Fred Langa contends that some Linux proponents harm their cause by hiding from the facts--it's just as buggy as Windows XP.
I made a private bet with myself when I ran an item in my newsletter called "Linux Hacks On The Rise". It cited a study of software problems reported by CERT--the Computer Emergency Response Team that impartially tracks computing security threats. (CERT is part of a federally funded research and development center at Carnegie Mellon University in Pittsburgh.)
Among other things, the article said: "...more than 50% of all [CERT] security advisories ... in the first 10 months of 2002 were for Linux and other open-source software solutions."
My only point in bringing up this issue was to show that no operating system is immune to bugs and security issues: As Linux grows in popularity, it will have its own full share of problems.
It's hard to imagine a less inflammatory or more obvious assertion--that all operating systems have bugs and security issues--but I won my bet: Linux and open-source fans thought I was attacking them or their preferred operating system. They deluged me with E-mails, many irate, claiming that CERT (and I) were dead wrong.
The two most-common arguments against the report were:
1) There really aren't that many Linux/open source bugs, especially compared with, say, Microsoft Windows. Many readers argued further that CERT erred by counting the same bugs multiple times in different distributions and versions of Linux or other open-source software; these repeated bugs should have been counted as one meta-bug.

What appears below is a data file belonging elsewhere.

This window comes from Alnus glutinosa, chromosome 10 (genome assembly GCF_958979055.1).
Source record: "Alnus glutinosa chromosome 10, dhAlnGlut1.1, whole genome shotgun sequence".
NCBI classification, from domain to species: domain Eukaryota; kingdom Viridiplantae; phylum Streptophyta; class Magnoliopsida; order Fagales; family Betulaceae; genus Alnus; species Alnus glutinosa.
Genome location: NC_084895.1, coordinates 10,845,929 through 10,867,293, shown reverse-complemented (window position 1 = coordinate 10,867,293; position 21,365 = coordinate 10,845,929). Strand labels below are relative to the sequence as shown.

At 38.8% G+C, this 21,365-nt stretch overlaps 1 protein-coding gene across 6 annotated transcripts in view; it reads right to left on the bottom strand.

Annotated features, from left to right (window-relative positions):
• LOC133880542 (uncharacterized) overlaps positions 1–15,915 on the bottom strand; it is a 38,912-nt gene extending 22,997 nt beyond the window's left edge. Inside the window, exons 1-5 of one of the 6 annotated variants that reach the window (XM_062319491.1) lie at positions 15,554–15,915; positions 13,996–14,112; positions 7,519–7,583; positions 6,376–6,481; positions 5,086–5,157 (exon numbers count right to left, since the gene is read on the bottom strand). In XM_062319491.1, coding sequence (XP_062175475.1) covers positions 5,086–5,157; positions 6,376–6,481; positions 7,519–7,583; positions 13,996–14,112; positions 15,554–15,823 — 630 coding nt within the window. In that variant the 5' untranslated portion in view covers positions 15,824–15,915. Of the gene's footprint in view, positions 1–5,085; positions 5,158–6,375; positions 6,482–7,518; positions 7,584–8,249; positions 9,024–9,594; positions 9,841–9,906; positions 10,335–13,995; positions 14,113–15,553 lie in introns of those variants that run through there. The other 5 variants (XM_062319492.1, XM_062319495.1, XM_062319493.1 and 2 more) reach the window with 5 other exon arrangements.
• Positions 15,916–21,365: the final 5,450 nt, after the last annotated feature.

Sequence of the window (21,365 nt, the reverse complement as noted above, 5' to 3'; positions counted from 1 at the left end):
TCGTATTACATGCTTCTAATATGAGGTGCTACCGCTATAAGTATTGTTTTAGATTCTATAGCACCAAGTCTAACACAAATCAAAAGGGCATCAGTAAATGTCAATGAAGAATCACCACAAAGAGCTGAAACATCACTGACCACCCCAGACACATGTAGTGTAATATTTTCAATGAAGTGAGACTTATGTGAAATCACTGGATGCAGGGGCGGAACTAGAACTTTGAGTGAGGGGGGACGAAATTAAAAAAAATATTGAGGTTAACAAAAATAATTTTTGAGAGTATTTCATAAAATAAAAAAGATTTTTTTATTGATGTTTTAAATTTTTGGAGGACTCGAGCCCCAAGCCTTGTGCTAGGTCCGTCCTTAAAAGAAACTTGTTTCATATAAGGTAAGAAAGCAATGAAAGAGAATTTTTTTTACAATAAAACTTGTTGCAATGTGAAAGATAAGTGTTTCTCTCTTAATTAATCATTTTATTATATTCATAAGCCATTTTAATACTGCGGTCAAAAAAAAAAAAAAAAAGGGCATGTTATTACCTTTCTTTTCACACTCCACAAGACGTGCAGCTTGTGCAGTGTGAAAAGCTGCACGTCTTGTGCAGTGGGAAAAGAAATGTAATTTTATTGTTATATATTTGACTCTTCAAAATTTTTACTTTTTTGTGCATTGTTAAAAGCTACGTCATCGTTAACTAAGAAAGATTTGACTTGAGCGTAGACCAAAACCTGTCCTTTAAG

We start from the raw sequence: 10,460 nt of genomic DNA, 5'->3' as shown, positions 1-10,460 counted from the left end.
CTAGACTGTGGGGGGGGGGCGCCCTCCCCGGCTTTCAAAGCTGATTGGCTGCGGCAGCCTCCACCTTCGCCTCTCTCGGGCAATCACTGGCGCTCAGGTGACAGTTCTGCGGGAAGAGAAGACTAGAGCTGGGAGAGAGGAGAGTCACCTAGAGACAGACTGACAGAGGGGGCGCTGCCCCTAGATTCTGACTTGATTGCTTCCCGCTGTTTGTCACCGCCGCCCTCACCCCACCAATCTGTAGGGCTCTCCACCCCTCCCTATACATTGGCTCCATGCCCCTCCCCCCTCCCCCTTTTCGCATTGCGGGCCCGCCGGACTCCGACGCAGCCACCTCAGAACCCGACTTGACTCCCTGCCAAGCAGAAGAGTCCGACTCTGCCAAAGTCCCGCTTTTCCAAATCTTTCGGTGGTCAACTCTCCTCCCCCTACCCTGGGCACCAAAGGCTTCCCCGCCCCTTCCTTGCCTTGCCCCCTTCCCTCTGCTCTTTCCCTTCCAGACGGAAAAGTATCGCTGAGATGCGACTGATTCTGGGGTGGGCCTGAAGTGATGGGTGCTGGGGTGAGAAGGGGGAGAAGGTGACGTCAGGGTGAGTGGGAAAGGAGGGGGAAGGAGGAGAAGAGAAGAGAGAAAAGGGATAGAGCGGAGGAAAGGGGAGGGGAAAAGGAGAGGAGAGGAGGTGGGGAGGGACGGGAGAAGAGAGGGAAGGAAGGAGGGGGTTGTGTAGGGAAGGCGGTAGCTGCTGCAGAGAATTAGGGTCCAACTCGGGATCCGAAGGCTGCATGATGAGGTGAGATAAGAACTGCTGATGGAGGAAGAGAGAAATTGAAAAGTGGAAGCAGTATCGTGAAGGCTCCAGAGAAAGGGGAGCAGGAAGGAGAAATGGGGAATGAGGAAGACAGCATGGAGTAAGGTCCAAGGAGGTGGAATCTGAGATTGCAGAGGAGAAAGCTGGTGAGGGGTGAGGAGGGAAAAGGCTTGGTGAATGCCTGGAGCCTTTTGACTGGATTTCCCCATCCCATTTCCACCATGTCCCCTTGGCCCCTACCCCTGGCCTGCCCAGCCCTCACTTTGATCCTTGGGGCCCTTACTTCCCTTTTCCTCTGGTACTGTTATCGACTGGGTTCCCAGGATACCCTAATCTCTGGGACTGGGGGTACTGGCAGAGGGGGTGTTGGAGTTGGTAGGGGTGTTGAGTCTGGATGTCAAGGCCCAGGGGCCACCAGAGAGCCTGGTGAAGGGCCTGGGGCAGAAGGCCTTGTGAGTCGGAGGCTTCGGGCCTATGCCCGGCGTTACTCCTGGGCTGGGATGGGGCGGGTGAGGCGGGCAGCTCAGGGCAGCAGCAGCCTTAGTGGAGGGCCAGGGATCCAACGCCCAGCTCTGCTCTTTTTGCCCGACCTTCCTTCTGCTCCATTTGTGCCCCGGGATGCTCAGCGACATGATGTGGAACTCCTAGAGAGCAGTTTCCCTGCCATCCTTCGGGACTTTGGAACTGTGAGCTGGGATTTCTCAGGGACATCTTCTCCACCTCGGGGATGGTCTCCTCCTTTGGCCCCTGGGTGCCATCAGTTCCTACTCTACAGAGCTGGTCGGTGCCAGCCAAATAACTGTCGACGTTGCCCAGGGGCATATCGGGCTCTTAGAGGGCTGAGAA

2) Open source bugs, when they do occur, aren't that big a deal anyway because they can be fixed far faster than Windows bugs.
Trouble is, these arguments are based on old information: Yes, there once was a time when both of the above statements were true, but in a moment I'll show you some very current, non-CERT stats and info that illustrate why both statements are now emphatically false. (We'll get to the specifics in a moment.)
But this isn't a bad thing. Rather, I take it as a very positive sign of the growing maturity and mainstream appeal of Linux and open source software. Let me explain:
The Business of Going DigitalDigital business isn't about changing code; it's about changing what legacy sales, distribution, customer service, and product groups do in the new digital age. It's about bringing big data analytics, mobile, social, marketing automation, cloud computing, and the app economy together to launch new products and services. We're seeing new titles in this digital revolution, new responsibilities, new business models, and major shifts in technology spending.
What The Business Really Thinks Of IT: 3 Hard TruthsThey say perception is reality. If so, many in-house IT departments have reason to worry. InformationWeek's IT Perception Survey seeks to quantify how IT thinks it's doing versus how the business views IT's performance in delivering services - and, more important, powering innovation. The news isn't great.